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All of a Sudden: Success-Trucking Tales Ep6


All of a sudden, Bright Mountain’s truck driver staffing problems are getting better. Naturally, this is a prominent topic at the weekly staff meeting.

“Everyone here deserves credit for cutting our turnover and getting all our trucks out of the yard and on the road again,” begins CEO Jack. “As I think about all the good things we’ve done lately with Y-Stay, it made me think back.”

“When we started out, dad named the company Bright Mountain Trucking because he had a vision that we wanted to be something big and well….happy, sunny…although he didn’t use those words. I don’t know if he ever imagined what it would grow into today.”

Belinda smiled and nodded.

Jack continued: “We didn’t start out big but we were upbeat. We had one truck and one customer, Fred Samuels, a friend of dads. We made a lot of mistakes but we had a lot of fun doing it. Every time we got a new customer, it was a celebration. We all had smiles on our faces.”

“Dad used to wash the trucks every night because he wanted them to look good for the customers and look sharp on the road.  He turned a wrench when he had to. He bought nice shirts for the drivers. He never stopped reminding them that they were the most important link between us and our customers. If a driver had a problem, he knew he could come to dad and he would listen. He couldn’t always solve the problem, but he’d try. And, he was picky about the ones he hired.”

“Bud and Belinda, you were there: selling……routing…running ads…hiring…doing the paperwork….cooking at the company picnic…picking up a drivers’ kid from school when his wife was sick and he was on the road.”

“Yeah,” said Bud smiling, “I remember Jay would take money out of his pocket to help a guy out.”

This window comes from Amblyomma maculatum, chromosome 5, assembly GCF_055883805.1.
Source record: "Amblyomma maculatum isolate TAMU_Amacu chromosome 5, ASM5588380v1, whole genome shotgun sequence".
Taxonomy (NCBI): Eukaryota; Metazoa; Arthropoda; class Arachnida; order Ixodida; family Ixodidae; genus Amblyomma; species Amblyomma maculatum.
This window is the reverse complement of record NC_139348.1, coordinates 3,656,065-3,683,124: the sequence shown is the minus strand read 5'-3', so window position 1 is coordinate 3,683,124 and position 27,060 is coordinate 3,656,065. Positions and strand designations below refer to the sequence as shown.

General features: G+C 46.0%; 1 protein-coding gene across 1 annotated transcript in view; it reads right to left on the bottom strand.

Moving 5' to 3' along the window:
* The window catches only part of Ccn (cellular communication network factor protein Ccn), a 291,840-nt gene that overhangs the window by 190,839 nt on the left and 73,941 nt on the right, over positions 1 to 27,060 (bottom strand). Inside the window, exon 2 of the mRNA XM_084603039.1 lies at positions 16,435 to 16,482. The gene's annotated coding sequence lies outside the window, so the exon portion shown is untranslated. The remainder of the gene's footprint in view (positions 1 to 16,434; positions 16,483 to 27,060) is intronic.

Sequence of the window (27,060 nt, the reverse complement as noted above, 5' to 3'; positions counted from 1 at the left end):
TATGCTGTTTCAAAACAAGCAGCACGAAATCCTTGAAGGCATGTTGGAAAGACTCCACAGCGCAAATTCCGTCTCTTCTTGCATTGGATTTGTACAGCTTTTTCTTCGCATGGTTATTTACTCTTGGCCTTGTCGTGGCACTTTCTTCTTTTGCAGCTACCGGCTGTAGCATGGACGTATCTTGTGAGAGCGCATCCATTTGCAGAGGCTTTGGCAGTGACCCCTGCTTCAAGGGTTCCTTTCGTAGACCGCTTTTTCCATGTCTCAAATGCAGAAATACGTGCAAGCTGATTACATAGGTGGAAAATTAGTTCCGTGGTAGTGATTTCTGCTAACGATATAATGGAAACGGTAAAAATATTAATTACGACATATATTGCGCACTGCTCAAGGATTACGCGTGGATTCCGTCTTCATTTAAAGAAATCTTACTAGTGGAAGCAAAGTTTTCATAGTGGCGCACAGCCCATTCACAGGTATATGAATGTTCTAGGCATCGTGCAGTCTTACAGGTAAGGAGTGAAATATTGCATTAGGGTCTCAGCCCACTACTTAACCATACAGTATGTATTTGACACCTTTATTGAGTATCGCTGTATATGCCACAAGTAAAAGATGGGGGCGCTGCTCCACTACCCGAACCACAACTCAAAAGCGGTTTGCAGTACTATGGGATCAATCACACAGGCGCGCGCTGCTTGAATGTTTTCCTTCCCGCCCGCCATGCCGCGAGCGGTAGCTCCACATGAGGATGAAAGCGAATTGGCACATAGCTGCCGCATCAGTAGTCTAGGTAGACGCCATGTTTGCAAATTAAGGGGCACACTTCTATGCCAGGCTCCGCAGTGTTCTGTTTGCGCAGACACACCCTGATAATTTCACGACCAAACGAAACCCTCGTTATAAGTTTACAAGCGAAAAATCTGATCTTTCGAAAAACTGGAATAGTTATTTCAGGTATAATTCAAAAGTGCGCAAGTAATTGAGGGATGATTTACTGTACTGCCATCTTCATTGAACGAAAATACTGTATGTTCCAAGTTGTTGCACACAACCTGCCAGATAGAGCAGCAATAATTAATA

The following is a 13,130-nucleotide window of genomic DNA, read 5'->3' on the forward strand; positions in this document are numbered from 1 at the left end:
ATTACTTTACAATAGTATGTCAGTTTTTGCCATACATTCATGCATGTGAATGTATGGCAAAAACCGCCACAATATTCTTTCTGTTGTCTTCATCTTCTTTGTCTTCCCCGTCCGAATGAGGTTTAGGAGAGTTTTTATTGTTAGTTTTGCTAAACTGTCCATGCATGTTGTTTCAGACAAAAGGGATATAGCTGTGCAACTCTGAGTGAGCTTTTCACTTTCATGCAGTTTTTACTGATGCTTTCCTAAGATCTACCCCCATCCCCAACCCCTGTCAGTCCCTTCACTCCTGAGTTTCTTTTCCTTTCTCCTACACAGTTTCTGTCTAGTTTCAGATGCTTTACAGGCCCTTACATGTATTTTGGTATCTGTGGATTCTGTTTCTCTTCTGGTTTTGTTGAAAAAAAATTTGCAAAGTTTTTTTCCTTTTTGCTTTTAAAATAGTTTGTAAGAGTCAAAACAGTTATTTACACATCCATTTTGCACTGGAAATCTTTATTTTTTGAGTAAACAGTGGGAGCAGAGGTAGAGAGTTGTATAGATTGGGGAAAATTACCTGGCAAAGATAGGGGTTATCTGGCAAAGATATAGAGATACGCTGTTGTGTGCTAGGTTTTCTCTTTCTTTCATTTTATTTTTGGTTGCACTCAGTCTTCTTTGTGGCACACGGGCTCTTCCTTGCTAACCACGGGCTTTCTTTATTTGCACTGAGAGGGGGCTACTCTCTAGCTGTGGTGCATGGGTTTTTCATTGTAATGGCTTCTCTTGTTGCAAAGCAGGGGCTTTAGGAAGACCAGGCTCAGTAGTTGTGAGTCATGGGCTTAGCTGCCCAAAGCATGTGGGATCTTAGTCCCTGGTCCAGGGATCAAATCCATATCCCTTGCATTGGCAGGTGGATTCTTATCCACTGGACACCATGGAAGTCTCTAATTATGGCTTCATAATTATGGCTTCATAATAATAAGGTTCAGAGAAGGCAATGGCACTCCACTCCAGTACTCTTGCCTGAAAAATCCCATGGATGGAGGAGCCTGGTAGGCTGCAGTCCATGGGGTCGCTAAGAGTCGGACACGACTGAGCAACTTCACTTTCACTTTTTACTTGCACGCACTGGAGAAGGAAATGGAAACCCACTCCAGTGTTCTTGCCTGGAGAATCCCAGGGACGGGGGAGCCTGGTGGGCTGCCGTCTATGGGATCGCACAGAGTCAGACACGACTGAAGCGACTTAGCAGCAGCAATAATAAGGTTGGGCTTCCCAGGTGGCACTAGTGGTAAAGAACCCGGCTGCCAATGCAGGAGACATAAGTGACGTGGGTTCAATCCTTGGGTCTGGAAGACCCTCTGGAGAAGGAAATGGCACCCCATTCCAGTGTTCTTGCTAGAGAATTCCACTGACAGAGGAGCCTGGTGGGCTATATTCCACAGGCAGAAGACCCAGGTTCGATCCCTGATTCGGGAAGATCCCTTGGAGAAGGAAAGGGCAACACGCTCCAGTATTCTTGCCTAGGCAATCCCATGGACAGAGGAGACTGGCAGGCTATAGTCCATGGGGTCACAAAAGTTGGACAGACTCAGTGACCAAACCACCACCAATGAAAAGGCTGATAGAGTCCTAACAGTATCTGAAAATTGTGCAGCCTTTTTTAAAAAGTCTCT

“Somewhere along the way, we lost that feeling of family and maybe lost a little of our direction. The bigger we got, the more we needed rules and procedures. We hired specialists to help with the internet, the computer systems, the accounting and all the other things we needed to run a modern business. We learned phrases like depreciation and cash flow models. The only acronym we used to know was CDL but then we had to learn NAFTA, CSA, ECBR. Some of us started seeing drivers as a number…just a blip on a GPS tracking screen hauling another load somewhere.”

“I tell you this because I believe that the success we’ve had has to do with getting back to the things that dad believed in.”

“He was never a truck guy; he was a people guy. He treated people the way he wanted to be treated. He didn’t kick a guy when he was down, and he always wanted to be the best.”

“We can’t return to those days…the world has changed…but we can do the modern equivalent and I believe we are. To make a long story short, with Y-Stay, we’re using the same principles that dad preached with a 21th century twist.”

Try to hire the best. Figure out what makes drivers want to leave and then eliminate those things. Give them a fair wage and decent benefits but don’t think that money will solve all our problems. Make drivers feel important and respected. Just use modern ideas to apply those principles. We’re applying lots of new, great ideas to cut our turnover. You can’t just take a twenty out of your pocket any more, even though the idea is right emotionally.”

We’ve all had a hand in making sure these things are working and it’s really had an impact. Fritz, what are the figures again?”

“Jack, we’ve cut our real turnover rate from 92% to 53% and it’s trending better month to month, especially last month.  And, the national statistics are headed in the other direction.  Our driver satisfaction surveys are also showing positive.  There’s positive correlation between the inception of the program and its success rate.”

“So as dad would have said, we’ve plugged the leaks so we don’t have to hire as many new drivers, right? And everybody else hasn’t been as lucky.”



Lou Graziani: creator of Bright Mountain Trucking
“transportation guru, training expert, and imagineer.”

This story continues…

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